The Halo series is one of the most important sets of games in human history if you measure “importance” by how much someone is willing to get in a fist fight with you over the evaluation of videogames. Just as Goldeneye was for the previous generation, Halo set the standard for the kind of games that college students would scream at each other over. In most of these games, you take the role of the Master Chief, a faceless augmented Spartan with the will and the way to shoot his way through virtually every imaginable scenario with his trusty companion Cortana. This simple premise has given over into one of the most complex and impenetrable transmedia storytelling devices, with comics, novels, series and short films that tell the story of the Halo universe and how it responds to the actions of, and around, the Master Chief. Halo 5: Guardians is out next week, so what better time to look back on the long history of this thing that people like? Buckle in for a hardcore, objective ranking of the games of this series from worst to best.
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Unranked: Halo 5: Guardians: Obviously we can't include this thing in our rankings. It's not even out yet.
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7. Halo Wars: Halo wars is a real-time strategy game developed for the Xbox 360, and if that doesn't clue you in to why it is at the very bottom of this ranking, I don't know what to tell you. It's a fine game that took up a good week of funtime play on someone else's console before I promptly filed it away. From a story perspective, this game is the Chronicles of Riddick of the Halo universe in all ways. That's all I have to say.
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6. Halo 4: Halo 4 is the game that I have the least amount of experience with, and a lot of that comes down the the basic conceit of the game. By the time Halo 4 rolled around, I was tired of the formula, and the idea that there would be yet another enemy type to adapt to in my combat strategies was enough to drive me away. It was more of the same, and the slight changes were merely adaptive rather than significant and huge. It's one of them dang ole Halos for sure.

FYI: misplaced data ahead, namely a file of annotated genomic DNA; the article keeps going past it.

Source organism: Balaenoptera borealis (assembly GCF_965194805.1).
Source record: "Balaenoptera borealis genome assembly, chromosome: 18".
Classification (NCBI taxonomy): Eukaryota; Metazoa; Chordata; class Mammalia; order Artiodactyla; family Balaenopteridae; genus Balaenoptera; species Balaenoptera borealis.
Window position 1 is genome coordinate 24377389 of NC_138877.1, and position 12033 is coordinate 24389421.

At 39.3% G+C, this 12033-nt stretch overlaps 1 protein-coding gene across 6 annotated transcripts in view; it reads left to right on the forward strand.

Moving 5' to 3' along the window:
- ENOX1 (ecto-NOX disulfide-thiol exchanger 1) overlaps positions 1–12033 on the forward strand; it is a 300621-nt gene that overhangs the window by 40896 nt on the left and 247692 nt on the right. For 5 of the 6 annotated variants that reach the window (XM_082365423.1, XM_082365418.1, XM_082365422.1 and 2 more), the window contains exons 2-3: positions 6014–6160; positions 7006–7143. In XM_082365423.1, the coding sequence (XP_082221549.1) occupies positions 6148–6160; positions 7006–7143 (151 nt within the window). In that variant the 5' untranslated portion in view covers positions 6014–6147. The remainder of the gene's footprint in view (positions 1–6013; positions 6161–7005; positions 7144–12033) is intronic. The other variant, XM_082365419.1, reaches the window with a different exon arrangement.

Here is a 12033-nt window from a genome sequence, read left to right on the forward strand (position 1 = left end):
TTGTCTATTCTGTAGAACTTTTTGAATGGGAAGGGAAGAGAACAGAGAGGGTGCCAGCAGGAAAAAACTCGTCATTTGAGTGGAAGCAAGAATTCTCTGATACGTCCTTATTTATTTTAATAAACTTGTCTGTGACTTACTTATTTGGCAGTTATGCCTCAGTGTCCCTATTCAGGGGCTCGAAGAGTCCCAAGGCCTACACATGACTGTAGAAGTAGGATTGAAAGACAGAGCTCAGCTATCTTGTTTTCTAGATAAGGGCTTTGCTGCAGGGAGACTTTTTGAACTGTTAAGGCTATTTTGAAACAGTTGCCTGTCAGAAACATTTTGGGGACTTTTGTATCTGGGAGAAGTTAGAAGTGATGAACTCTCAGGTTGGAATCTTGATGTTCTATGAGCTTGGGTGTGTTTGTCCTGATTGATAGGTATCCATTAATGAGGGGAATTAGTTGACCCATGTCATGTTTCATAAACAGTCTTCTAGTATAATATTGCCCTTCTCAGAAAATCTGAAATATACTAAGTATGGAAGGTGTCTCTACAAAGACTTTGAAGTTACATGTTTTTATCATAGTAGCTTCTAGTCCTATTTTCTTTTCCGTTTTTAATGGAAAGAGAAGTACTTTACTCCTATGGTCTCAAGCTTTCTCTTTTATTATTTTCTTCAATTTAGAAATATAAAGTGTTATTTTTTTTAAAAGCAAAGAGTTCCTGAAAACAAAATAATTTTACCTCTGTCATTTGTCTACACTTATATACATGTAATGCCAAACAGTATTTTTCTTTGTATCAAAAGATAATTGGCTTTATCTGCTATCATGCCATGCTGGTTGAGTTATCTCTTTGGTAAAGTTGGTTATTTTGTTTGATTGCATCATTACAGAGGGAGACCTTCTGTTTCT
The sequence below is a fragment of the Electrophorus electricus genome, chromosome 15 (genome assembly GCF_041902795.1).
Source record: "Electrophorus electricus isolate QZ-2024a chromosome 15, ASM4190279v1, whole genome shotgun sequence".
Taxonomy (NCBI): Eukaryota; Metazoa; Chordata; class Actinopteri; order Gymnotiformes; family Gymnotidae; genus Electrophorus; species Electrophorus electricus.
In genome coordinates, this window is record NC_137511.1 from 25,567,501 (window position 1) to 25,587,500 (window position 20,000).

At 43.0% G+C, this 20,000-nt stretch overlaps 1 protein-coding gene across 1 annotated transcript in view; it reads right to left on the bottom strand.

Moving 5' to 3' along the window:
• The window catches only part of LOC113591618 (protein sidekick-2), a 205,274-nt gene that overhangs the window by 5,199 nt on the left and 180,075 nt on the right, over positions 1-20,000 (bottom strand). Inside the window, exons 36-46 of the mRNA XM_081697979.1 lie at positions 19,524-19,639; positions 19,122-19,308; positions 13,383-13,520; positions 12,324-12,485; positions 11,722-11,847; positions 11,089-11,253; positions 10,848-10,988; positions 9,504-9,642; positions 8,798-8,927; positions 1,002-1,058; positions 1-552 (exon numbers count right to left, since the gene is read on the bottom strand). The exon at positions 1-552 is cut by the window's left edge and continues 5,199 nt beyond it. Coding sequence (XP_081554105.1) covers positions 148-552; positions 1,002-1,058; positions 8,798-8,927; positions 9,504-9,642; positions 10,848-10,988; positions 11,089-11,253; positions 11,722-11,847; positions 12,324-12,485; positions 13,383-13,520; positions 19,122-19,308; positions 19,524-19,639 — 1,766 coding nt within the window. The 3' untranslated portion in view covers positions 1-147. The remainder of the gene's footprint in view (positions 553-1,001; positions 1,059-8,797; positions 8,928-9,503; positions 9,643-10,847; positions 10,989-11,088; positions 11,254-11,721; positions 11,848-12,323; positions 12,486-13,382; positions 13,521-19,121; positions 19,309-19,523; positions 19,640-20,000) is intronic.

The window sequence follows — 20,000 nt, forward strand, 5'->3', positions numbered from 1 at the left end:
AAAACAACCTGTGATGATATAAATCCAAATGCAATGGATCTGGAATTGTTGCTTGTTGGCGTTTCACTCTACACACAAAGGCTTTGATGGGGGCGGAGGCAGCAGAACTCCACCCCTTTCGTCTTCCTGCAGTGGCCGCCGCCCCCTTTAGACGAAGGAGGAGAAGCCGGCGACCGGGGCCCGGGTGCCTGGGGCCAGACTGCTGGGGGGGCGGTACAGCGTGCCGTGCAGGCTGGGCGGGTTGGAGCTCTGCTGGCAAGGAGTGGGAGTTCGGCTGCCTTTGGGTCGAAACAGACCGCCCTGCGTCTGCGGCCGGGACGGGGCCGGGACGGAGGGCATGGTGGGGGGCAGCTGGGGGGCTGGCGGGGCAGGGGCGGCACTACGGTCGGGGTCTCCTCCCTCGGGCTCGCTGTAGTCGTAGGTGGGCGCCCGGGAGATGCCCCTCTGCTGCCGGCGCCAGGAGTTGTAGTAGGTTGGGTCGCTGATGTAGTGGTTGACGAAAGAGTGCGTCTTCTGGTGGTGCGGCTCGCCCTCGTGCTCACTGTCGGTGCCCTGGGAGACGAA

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5. Halo 3: Halo 3 is the culmination of the original Halo trilogy, and it wraps up the story of the longform conflict between the Humans, the alien Covenant, and viral Flood. It's all very inside-baseball by the time you get to this one, and while it was the first Halo for many people, it's still a pretty hostile experience for someone who isn't deep into the franchise. You run around, you shoot enemies with very interesting AI, and you do some objectives. It's a Halo game. It's well-made. But it isn't the best.
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4. Halo: Combat Evolved: The first game in the Halo series was a bombshell. It combined those sweet early 2000s shooter mechanics with some clunky space marinesmanship. It introduced a bunch of factions. It was clearly influenced by 20th century science fiction (compare the Halo ring to Niven's Ringworld and chuckle). It let you go hog wild in this safe-yet-expansive story world, and combining that with a bunch of awesome weapons gave that story some gameplay oomph.
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3. Halo 2: While Combat Evolved contained the basic tripartite structure of the Halo universe's political structure, Halo 2 really gives it to you by introducing the second playable character of the Arbiter. He's a rogue agent of the Covenant, and this game keeps the spice of the first game while adding many story layers of complexity on top of "someone shoots their way from point A to point B."
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2. Halo: Reach: There's nothing I like more than a story that tells you how it's going to end. The Halo games repeatedly set up the stakes of "the fall of Reach," or the destruction of an entire colonized planet that sets off a war. The game tells the story of a unit of Spartan soldiers, and much like a horror movie we see them get picked off one-by-one as the invasion becomes more destructive. It's a Halo game hitting all of its "epic" notes constantly, and it's still a solid experience years later.
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1. Halo 3: ODST: The protagonist of most Halo games, Master Chief, is known for being a big, strong man who gets things done with the right measure of violence and intelligence. ODST abandons Master Chief, instead putting you in the body of an orbital drop trooper who needs to stealth their way around cramped city spaces. It's a 180 degree shift from all of the other games in the series, and it amps up the tension constantly while giving you the most marginal of victories.